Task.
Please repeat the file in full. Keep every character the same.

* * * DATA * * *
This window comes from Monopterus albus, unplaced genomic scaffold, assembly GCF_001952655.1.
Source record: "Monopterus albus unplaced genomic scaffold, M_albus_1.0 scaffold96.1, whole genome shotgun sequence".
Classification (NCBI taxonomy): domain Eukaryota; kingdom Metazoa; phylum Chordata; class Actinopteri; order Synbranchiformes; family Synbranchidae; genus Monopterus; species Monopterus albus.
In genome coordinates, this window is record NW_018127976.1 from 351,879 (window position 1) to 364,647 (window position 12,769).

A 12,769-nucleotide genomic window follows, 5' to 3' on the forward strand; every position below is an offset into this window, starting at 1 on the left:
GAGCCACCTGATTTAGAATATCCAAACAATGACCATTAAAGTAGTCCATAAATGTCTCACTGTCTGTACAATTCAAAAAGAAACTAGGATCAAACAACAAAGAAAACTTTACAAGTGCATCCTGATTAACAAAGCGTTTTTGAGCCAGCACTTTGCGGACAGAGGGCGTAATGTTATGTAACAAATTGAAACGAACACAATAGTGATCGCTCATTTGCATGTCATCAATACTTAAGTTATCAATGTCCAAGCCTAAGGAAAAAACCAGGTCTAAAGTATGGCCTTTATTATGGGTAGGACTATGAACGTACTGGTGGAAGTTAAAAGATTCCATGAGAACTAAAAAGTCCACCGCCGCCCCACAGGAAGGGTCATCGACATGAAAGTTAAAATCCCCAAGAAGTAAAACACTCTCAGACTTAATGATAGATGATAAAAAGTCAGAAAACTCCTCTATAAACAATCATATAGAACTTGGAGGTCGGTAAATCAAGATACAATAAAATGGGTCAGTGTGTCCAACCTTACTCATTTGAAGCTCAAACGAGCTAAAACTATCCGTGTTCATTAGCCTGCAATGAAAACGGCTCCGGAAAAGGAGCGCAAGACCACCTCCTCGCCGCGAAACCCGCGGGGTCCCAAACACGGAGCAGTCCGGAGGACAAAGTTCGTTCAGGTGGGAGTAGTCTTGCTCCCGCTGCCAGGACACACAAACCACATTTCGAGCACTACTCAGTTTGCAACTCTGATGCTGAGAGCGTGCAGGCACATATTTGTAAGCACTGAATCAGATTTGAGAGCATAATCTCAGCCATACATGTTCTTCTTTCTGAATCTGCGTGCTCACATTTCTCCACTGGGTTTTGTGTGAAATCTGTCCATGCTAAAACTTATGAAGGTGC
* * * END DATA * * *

This window comes from Monopterus albus, unplaced genomic scaffold, assembly GCF_001952655.1.
Source record: "Monopterus albus unplaced genomic scaffold, M_albus_1.0 scaffold96.1, whole genome shotgun sequence".
Classification (NCBI taxonomy): domain Eukaryota; kingdom Metazoa; phylum Chordata; class Actinopteri; order Synbranchiformes; family Synbranchidae; genus Monopterus; species Monopterus albus.
In genome coordinates, this window is record NW_018127976.1 from 351,879 (window position 1) to 364,647 (window position 12,769).

A 12,769-nucleotide genomic window follows, 5' to 3' on the forward strand; every position below is an offset into this window, starting at 1 on the left:
GAGCCACCTGATTTAGAATATCCAAACAATGACCATTAAAGTAGTCCATAAATGTCTCACTGTCTGTACAATTCAAAAAGAAACTAGGATCAAACAACAAAGAAAACTTTACAAGTGCATCCTGATTAACAAAGCGTTTTTGAGCCAGCACTTTGCGGACAGAGGGCGTAATGTTATGTAACAAATTGAAACGAACACAATAGTGATCGCTCATTTGCATGTCATCAATACTTAAGTTATCAATGTCCAAGCCTAAGGAAAAAACCAGGTCTAAAGTATGGCCTTTATTATGGGTAGGACTATGAACGTACTGGTGGAAGTTAAAAGATTCCATGAGAACTAAAAAGTCCACCGCCGCCCCACAGGAAGGGTCATCGACATGAAAGTTAAAATCCCCAAGAAGTAAAACACTCTCAGACTTAATGATAGATGATAAAAAGTCAGAAAACTCCTCTATAAACAATCATATAGAACTTGGAGGTCGGTAAATCAAGATACAATAAAATGGGTCAGTGTGTCCAACCTTACTCATTTGAAGCTCAAACGAGCTAAAACTATCCGTGTTCATTAGCCTGCAATGAAAACGGCTCCGGAAAAGGAGCGCAAGACCACCTCCTCGCCGCGAAACCCGCGGGGTCCCAAACACGGAGCAGTCCGGAGGACAAAGTTCGTTCAGGTGGGAGTAGTCTTGCTCCCGCTGCCAGGACACACAAACCACATTTCGAGCACTACTCAGTTTGCAACTCTGATGCTGAGAGCGTGCAGGCACATATTTGTAAGCACTGAATCAGATTTGAGAGCATAATCTCAGCCATACATGTTCTTCTTTCTGAATCTGCGTGCTCACATTTCTCCACTGGGTTTTGTGTGAAATCTGTCCATGCTAAAACTTATGAAGGTGC